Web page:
The Mural has a 1,000-contact phone book with room in each entry for five phone numbers, two e-mails, a street address, a birthday, a formal name and a nickname, a company name and job title, and notes. You can save callers to groups and pair them with one of eight polyphonic ringtones and a photo. Just remember that photos won't show up on the external display. The SIM card holds an additional 250 contacts.

Essential features include a vibrate mode, text and multimedia messaging, an alarm clock, a calendar, a to-do list, a calculator, a notepad, a full duplex speakerphone, a stopwatch, and a notepad. You'll also find stereo Bluetooth, a file manager, USB mass storage, PC syncing, voice dialing, a voice recorder, and modem support. You also can access POP3 e-mail, but you must use a clunky Web-based interface. And of course, the Mural is compatible with AT&T's PTT network.

As a 3G (UMTS) phone, the Mural offers the full set of AT&T's wireless broadband multimedia services. You'll find Cellular Video (streaming-video content) and AT&T Mobile Music (wireless song downloads through partners). The experience with the two applications is similar to that on other AT&T phones; both are minimalist in their designs, but the music player supports a wide variety of file formats and it offers features like album art, an equalizer, playlists, shuffle and repeat modes, and an airplane mode.

The Mural follows its 3G predecessors by offering a solid selection of music-related features, such as support for XM Radio, a Music ID app, and music videos. You also get an application for creating your own ringtones and saving music tracks as ringtones.

The Mural lacks a flash and the camera is not in the best place on the phone.

The 2-megapixel camera takes pictures in four resolutions, from 1,600x1,200 down to 320x240. Other editing options are fairly standard. You'll find three quality settings, a self-timer, a multishot mode, a brightness control, a 4x digital zoom, three color effects, and three white balance settings. The camcorder shoots clips in three resolutions and offers a similar set of editing options. Clips meant for multimedia messages are capped at 42 seconds, but you can shoot for longer in standard mode.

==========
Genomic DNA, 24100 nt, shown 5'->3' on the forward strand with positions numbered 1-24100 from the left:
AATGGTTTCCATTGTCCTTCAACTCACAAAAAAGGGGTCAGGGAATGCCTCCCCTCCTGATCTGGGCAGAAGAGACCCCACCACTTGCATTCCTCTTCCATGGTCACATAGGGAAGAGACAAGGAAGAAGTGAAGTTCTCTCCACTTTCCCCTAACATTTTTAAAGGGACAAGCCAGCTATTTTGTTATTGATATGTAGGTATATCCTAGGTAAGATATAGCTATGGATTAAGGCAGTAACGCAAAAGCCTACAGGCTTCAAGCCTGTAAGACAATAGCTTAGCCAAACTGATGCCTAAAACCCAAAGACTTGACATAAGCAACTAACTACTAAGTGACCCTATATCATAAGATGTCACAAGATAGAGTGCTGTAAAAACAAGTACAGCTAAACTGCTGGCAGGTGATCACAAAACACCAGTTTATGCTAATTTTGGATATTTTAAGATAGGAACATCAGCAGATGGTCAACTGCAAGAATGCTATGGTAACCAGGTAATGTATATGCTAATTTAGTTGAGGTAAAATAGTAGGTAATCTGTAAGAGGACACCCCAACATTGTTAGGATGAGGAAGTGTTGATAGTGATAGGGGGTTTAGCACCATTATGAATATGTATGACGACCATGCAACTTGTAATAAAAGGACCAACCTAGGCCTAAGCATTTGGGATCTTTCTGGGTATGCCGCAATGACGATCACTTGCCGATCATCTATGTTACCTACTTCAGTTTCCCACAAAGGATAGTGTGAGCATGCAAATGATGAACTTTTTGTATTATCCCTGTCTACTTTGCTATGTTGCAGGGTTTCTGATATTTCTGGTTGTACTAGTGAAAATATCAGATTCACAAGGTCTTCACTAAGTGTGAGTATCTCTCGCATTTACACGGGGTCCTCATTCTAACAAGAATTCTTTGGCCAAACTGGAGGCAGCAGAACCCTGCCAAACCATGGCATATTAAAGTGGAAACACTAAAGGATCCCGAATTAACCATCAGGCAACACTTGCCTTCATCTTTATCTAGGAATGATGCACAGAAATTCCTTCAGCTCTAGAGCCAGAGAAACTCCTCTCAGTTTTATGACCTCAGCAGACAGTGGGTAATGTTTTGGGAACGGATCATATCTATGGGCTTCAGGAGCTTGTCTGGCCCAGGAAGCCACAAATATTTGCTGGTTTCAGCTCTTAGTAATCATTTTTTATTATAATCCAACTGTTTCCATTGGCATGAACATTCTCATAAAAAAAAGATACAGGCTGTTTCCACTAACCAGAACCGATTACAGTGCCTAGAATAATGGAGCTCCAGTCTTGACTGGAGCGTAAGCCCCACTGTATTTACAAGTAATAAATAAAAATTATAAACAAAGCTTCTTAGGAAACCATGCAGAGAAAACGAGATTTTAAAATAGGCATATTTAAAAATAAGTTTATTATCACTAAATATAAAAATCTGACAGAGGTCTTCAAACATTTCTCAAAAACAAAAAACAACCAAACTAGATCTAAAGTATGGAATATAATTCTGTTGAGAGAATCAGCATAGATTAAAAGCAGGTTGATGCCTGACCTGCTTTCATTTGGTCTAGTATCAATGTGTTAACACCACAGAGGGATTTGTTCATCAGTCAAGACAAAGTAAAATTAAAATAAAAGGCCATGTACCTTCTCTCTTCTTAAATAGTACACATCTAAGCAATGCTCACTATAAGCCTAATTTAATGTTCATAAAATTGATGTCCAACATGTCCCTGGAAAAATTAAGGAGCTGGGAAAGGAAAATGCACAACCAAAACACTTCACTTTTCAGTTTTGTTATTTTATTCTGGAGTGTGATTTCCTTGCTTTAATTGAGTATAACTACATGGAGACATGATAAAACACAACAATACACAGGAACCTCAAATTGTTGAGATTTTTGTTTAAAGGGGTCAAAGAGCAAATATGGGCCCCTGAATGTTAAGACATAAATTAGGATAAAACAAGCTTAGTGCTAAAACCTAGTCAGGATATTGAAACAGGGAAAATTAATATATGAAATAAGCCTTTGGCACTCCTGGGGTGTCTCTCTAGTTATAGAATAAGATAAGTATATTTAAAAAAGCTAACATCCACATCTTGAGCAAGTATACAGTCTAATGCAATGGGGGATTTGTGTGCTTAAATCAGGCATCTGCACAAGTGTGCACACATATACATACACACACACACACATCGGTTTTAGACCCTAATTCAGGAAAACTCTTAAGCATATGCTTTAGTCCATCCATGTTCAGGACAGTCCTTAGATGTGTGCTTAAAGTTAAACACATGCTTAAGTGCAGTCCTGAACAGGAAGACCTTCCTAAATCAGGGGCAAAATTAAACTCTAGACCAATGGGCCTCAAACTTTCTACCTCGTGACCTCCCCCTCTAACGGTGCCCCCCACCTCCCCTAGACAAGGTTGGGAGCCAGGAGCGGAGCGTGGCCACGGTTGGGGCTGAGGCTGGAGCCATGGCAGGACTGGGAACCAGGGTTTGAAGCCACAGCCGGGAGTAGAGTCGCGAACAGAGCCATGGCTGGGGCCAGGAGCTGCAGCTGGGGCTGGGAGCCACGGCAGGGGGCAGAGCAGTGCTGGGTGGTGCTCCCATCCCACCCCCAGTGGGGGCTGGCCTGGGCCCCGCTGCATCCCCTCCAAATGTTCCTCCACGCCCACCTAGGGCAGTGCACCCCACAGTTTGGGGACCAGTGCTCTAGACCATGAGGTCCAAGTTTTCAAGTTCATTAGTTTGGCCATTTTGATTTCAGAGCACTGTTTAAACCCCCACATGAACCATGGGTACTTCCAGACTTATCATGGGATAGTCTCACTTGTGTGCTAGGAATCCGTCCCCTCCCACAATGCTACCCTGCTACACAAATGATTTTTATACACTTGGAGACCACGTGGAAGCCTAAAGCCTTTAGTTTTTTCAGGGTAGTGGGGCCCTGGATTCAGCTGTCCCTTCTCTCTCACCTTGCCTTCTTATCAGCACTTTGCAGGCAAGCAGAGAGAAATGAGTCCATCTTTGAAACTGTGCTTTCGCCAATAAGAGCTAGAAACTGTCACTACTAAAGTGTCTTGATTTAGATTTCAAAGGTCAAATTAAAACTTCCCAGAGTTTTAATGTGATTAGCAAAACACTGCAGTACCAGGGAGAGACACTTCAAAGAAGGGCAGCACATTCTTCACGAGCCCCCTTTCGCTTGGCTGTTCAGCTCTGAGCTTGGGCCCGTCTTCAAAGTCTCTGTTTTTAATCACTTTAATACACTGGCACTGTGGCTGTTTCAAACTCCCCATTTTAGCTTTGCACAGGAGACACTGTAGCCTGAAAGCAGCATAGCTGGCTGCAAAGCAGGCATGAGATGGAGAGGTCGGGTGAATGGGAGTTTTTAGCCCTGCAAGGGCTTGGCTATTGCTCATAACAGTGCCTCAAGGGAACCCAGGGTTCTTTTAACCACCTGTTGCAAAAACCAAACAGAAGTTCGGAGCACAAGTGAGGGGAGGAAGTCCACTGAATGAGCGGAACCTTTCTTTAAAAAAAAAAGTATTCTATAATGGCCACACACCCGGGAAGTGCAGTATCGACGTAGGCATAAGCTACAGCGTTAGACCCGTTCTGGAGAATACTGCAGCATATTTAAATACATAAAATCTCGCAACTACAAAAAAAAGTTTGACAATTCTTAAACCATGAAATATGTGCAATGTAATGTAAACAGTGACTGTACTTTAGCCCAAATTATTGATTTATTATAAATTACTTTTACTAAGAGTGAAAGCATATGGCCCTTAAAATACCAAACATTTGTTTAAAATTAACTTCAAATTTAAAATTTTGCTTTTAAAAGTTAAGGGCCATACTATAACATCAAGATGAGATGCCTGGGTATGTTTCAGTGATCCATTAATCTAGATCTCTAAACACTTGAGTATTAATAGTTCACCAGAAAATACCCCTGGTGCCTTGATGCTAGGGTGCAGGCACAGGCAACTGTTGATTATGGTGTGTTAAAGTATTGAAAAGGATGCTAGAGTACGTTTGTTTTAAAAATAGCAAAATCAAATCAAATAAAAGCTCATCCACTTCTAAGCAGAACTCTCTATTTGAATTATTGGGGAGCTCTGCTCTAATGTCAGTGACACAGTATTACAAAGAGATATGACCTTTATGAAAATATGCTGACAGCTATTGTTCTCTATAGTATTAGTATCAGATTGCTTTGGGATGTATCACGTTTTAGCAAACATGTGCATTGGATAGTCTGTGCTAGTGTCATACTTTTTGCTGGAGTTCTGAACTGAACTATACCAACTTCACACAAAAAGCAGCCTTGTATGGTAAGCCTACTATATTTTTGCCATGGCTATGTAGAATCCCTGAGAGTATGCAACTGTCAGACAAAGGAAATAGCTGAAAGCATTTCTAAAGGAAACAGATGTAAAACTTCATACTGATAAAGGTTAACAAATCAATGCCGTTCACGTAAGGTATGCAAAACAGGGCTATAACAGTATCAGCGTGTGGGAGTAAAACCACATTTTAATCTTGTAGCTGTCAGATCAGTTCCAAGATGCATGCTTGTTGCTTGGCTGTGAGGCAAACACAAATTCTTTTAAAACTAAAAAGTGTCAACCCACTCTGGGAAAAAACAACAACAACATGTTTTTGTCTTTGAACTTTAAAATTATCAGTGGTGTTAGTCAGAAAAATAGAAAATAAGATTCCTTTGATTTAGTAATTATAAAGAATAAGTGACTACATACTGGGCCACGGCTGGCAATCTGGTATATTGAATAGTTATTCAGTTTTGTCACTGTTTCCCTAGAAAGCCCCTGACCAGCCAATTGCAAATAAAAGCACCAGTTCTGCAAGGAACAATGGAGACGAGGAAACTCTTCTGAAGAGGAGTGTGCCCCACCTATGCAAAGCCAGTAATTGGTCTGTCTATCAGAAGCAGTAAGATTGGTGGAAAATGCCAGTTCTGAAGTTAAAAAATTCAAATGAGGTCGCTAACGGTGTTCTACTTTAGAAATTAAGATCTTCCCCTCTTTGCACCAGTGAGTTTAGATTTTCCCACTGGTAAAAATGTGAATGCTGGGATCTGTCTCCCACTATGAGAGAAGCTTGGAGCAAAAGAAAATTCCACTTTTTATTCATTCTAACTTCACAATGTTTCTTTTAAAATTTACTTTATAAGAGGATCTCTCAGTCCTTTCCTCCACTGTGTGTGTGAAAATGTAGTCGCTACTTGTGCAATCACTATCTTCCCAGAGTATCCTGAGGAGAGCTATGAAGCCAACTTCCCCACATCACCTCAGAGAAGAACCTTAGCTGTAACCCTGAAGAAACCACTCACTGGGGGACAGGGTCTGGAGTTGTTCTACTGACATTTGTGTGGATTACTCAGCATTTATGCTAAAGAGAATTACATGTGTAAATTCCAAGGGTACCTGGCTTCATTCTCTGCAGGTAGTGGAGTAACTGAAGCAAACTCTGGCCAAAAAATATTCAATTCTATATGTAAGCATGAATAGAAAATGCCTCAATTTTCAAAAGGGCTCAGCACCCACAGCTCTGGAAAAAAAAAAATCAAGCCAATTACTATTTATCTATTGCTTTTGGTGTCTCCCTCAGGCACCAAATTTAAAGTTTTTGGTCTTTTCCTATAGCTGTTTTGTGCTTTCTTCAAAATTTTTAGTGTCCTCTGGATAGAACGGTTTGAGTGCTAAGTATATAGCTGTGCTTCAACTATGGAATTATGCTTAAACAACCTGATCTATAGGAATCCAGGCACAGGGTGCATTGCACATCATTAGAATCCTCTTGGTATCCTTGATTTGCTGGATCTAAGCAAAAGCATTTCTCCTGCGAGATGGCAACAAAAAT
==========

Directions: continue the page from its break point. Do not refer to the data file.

When finished shooting you can send pictures to a friend or store them on the phone's 70MB of integrated memory. That's not a lot of space, so you'll want to invest in a microSD card. We didn't get one in the box, but the Mural can accommodate cards up to 16GB. Photo quality is admirable, with natural colors and little image noise. The camera also performs well in low light even though there's no flash.

The Mural has decent photo quality.

You also get a selection of Java apps, some of which are subscription-based. They include My-Cast Weather, WikiMobile, Yellowpages Mobile, a unit and currency converter, a world clock, MobiTV, and Mobile Banking. And thanks to the integrated Assisted-GPS, you can access AT&T Navigator and a Where app for local search.

You can personalize the phone with a selection of screensavers, animations, wallpaper, themes, and alert tones. More options, and additional ringtones, are available from AT&T's Media Mall service using the WAP browser. Gamers can test demos of Block Breaker, Diner Dash 2, JewelQuest2, and Tetris. You'll have to buy the full versions for extended play.

We tested the quad-band (GSM 850/900/1800/19000) Nokia Mural 6750 world phone in San Francisco using AT&T service. Call quality was decent on the whole, though it was not without its faults. Voices sounded natural, but the volume was low and we heard a slight background hum during most calls. The signal was occasionally inconsistent as well; there were a few times where the Mural failed to place a call.

Callers mentioned similar conditions. They didn't report any voice distortion, but they had trouble hearing us on occasion and some of our friends also heard the background hum. Automated calling systems could understand us most of the time; we had trouble only when we were trying to call while outside. Speakerphone calls were about the same. The external speaker gets fairly loud and there was minimal voice distortion at the highest volume levels.

Streaming video quality was above average. There was some pixelation, but it wasn't distracting. We liked that the frame size takes up the full display and that it defaults to a landscape orientation. The audio is sufficiently loud and was in sync with the video.

The Mural has a rated battery life of 4 hours talk time and 14 days standby time. It has a tested talk time of 3 hours and 30 minutes. According to FCC radiation tests, the Mural has a digital SAR of 1 watt per kilogram.


Nokia Mural 6750 (AT&T)

Score Breakdown

Design 7Features 7Performance 6